Just a minute into cross examining star witness Michael Cohen, defense attorney Todd Blanche took a direct jab at one of the major issues hanging over Manhattan District Attorney Alvin Bragg’s case: Cohen’s credibility.

Blanche began by asking a question put to many witnesses, whether he and Cohen had ever spoken to each other before. But Blanche’s next question — which, like those that followed, was aimed at impugning Cohen’s character and highlighting his frequent insults against Trump on social media — was a little more unusual.

Blanche asked Cohen whether he had gone on TikTok and called him a “crying little sh*t” after the trial had started. “Sounds like something I would say,” Cohen replied. The response was standard whenever Blanche brought up Cohen’s past statements, such as calling Trump a “boorish, cartoon misogynist” on the first episode of his podcast.

The examples were only a few Blanche used to demonstrate that Cohen simply cannot stop talking about Trump, even when instructed to do so by prosecutors.


Blanche’s questions frequently jumped back and forth in time and, so far, have not really addressed the substance of the charges. But they all had one central thrust: highlighting Michael Cohen’s motives and questionable credibility.

To highlight his motives, Blanche went on to ask about Cohen’s hopes that cooperating with investigators would result in a reduction in his sentence and the money he made from his book, media appearances and podcast, where he frequently talks about Trump.


Blanche likewise pointed out Cohen’s desire for Trump to be convicted — a desire Cohen has repeatedly vocalized. The jury at one point saw a t-shirt from Cohen’s podcast store showing Trump in an orange jumpsuit behind bars, which Blanche noted he wore on his TikTok live stream just last week. Judge Juan Merchan on Friday instructed prosecutors to tell Cohen to stop speaking publicly about Trump and the case.

At one point, Blanche asked Cohen whether he was lying in the past when he voiced his admiration of Trump and praised him in public statements. “At that time, I was knee deep into the cult of Donald Trump,” he said.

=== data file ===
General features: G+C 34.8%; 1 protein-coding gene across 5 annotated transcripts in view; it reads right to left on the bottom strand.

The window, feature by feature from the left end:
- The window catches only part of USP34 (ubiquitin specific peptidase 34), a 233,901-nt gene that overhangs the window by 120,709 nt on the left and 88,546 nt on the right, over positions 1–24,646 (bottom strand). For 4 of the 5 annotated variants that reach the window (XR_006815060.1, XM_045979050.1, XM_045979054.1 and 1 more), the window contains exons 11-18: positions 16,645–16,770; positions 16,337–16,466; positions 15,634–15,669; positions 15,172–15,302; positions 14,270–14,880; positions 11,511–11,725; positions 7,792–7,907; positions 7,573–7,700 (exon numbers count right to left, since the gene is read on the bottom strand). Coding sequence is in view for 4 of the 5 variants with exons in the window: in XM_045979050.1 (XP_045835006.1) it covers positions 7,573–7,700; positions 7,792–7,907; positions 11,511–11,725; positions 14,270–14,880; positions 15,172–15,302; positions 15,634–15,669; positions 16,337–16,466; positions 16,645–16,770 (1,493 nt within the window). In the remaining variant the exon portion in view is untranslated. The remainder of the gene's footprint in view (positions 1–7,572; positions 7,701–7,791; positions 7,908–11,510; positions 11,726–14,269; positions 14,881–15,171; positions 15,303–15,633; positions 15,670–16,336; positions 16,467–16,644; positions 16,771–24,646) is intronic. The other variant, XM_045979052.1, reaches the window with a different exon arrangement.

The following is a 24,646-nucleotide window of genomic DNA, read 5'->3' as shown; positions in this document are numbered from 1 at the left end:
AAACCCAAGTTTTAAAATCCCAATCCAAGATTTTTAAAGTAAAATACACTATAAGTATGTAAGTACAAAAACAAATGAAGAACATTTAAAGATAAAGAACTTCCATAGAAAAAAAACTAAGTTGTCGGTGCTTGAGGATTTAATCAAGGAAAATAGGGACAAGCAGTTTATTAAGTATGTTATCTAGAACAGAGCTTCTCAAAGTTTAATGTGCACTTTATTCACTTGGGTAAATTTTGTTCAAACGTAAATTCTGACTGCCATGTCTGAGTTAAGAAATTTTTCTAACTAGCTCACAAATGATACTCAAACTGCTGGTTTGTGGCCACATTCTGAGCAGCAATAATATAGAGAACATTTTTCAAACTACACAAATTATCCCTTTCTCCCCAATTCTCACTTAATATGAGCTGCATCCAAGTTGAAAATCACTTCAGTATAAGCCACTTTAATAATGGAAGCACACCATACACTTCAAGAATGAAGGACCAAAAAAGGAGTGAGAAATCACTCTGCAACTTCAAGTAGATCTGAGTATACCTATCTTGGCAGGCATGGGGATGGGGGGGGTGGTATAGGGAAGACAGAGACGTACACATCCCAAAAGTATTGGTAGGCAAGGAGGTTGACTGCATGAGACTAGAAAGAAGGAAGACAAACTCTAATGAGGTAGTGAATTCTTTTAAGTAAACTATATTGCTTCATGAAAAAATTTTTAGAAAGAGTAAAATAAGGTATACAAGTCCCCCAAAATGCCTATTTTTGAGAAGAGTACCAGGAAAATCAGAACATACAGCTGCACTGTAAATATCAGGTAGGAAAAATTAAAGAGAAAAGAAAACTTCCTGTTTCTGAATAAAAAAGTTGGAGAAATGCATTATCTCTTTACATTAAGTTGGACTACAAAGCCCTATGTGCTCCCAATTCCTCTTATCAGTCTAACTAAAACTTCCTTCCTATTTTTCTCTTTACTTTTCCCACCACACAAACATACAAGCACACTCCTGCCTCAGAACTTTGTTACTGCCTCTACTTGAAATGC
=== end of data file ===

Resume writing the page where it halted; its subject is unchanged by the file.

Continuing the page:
In the morning, prosecutor Susan Hoffinger concluded direct examination by asking Cohen if he had “any regrets” about his past association with Trump. He said he did not regret working at the Trump Organization but did regret doing things for Trump that he “should not have.” “I violated my moral compass,” Cohen said. “And I suffered the penalty.”

Cohen explained his later change in attitude toward Trump as a decision over loyalty. He said he decided to listen to his family. “Why are you holding onto this loyalty?,” he said, recalling discussions with family while he was facing investigation by Southern District of New York federal prosecutors in 2018. “We’re supposed to be your first loyalty.”

On Monday, Cohen testified that Trump both directed him to make the payment to Stormy Daniels and supported the plan to reimburse him with allegedly falsified business records that is at the heart of the case. Continuing on this point, Cohen said Tuesday that he discussed the reimbursement payments with Trump during a private Feb. 8, 2017, conversation in the Oval Office.

The defense will continue its cross examination of Cohen on Thursday.

Leave a Reply

Your email address will not be published. Required fields are marked *